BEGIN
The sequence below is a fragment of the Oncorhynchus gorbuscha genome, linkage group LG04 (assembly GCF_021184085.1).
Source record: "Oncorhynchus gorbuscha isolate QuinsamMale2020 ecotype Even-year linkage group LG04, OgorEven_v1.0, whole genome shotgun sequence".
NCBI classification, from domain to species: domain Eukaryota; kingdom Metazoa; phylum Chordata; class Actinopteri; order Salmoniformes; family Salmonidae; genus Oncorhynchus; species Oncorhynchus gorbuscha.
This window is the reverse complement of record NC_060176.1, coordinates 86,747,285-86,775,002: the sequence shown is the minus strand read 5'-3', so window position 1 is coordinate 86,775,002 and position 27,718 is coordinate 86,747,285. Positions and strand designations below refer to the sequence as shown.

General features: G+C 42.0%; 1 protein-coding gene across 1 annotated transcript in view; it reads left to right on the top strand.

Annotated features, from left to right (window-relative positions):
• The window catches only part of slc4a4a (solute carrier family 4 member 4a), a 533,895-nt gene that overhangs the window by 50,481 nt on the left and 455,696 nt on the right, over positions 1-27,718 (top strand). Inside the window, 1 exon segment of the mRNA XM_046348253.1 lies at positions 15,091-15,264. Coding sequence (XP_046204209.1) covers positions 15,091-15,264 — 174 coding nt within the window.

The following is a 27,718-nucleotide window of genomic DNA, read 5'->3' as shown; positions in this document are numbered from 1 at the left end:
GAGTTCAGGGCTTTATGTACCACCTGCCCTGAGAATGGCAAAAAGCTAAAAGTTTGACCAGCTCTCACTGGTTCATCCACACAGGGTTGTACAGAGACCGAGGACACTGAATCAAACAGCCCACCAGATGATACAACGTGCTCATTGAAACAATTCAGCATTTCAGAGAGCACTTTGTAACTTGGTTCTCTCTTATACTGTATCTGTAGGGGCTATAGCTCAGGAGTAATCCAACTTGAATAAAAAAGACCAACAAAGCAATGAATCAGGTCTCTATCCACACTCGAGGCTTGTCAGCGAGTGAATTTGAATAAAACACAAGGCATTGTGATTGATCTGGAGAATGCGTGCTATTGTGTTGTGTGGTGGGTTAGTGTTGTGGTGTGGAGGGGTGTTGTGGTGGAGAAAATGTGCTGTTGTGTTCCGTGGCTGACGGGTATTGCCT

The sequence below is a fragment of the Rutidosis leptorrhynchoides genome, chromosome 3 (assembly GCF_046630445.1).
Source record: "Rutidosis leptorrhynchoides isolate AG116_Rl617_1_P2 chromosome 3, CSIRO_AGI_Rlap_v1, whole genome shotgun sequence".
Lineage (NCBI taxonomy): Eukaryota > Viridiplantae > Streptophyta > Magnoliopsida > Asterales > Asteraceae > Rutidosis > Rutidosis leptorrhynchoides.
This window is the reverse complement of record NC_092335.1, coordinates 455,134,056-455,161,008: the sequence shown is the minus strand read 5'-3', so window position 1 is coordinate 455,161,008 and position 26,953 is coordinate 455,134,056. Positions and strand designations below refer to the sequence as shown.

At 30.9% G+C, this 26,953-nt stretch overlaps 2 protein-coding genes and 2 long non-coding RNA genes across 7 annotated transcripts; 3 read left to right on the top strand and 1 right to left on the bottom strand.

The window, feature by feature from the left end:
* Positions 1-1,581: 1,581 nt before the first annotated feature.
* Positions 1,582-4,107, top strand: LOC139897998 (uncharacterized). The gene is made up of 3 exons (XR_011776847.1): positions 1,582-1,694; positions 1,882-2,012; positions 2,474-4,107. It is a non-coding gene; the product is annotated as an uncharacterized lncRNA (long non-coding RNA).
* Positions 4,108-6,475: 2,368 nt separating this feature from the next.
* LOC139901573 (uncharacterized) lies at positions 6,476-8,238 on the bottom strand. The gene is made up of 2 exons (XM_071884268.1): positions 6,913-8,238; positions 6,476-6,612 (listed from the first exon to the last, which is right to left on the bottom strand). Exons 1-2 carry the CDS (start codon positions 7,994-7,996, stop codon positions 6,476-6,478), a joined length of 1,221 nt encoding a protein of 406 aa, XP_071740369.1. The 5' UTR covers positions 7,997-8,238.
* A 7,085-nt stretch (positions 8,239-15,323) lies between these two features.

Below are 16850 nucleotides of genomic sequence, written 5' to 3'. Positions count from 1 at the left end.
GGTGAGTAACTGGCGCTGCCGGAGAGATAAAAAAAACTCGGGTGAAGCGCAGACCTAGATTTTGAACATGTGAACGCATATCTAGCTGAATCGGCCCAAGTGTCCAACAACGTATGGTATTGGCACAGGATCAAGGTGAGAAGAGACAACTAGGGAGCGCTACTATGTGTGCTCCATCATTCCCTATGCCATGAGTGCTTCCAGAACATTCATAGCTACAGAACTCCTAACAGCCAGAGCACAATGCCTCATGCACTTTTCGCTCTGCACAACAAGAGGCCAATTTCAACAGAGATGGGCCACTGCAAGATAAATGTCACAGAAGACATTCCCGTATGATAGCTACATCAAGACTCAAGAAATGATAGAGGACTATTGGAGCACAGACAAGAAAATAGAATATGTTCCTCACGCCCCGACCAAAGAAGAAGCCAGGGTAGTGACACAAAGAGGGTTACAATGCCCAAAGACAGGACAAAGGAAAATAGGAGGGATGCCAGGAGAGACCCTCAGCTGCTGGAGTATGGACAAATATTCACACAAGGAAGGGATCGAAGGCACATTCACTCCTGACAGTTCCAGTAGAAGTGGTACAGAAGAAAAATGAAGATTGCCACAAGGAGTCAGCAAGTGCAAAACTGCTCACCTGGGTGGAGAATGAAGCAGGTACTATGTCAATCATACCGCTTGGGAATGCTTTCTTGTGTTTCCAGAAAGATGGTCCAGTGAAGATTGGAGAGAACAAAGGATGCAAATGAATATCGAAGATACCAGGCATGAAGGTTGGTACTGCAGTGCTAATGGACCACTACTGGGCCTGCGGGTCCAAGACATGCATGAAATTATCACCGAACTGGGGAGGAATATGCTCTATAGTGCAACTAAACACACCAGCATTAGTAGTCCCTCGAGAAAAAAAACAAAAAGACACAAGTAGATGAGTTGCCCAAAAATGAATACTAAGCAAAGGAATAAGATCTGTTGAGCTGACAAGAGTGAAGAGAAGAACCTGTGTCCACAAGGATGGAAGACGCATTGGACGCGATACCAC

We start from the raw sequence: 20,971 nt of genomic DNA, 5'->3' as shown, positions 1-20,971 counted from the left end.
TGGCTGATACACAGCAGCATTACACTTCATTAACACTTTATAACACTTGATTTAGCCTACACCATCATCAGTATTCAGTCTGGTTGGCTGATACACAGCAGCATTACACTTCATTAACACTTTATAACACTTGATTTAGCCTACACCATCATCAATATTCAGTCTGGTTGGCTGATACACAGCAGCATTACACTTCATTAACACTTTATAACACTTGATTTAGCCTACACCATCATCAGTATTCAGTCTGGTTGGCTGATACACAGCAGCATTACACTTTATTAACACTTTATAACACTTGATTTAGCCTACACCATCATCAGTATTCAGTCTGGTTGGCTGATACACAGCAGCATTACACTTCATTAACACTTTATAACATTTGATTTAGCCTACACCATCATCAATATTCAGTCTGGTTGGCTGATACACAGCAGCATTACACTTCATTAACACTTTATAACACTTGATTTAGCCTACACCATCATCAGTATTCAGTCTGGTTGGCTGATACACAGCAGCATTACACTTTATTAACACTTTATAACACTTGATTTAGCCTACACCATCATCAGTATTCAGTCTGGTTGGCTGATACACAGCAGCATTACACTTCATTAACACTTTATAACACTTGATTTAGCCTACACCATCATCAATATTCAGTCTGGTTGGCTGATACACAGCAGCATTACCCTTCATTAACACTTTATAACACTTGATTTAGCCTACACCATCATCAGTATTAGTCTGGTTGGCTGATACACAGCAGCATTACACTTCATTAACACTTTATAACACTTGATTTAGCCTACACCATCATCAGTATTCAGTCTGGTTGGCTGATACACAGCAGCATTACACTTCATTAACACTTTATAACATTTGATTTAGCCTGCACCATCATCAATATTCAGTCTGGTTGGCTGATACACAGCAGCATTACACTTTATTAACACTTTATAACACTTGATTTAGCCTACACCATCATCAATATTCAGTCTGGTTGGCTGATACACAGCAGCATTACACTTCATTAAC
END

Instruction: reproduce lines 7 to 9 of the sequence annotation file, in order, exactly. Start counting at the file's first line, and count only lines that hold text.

• The window catches only part of slc4a4a (solute carrier family 4 member 4a), a 533,895-nt gene that overhangs the window by 50,481 nt on the left and 455,696 nt on the right, over positions 1-27,718 (top strand). Inside the window, 1 exon segment of the mRNA XM_046348253.1 lies at positions 15,091-15,264. Coding sequence (XP_046204209.1) covers positions 15,091-15,264 — 174 coding nt within the window.

The following is a 27,718-nucleotide window of genomic DNA, read 5'->3' as shown; positions in this document are numbered from 1 at the left end:
GAGTTCAGGGCTTTATGTACCACCTGCCCTGAGAATGGCAAAAAGCTAAAAGTTTGACCAGCTCTCACTGGTTCATCCACACAGGGTTGTACAGAGACCGAGGACACTGAATCAAACAGCCCACCAGATGATACAACGTGCTCATTGAAACAATTCAGCATTTCAGAGAGCACTTTGTAACTTGGTTCTCTCTTATACTGTATCTGTAGGGGCTATAGCTCAGGAGTAATCCAACTTGAATAAAAAAGACCAACAAAGCAATGAATCAGGTCTCTATCCACACTCGAGGCTTGTCAGCGAGTGAATTTGAATAAAACACAAGGCATTGTGATTGATCTGGAGAATGCGTGCTATTGTGTTGTGTGGTGGGTTAGTGTTGTGGTGTGGAGGGGTGTTGTGGTGGAGAAAATGTGCTGTTGTGTTCCGTGGCTGACGGGTATTGCCT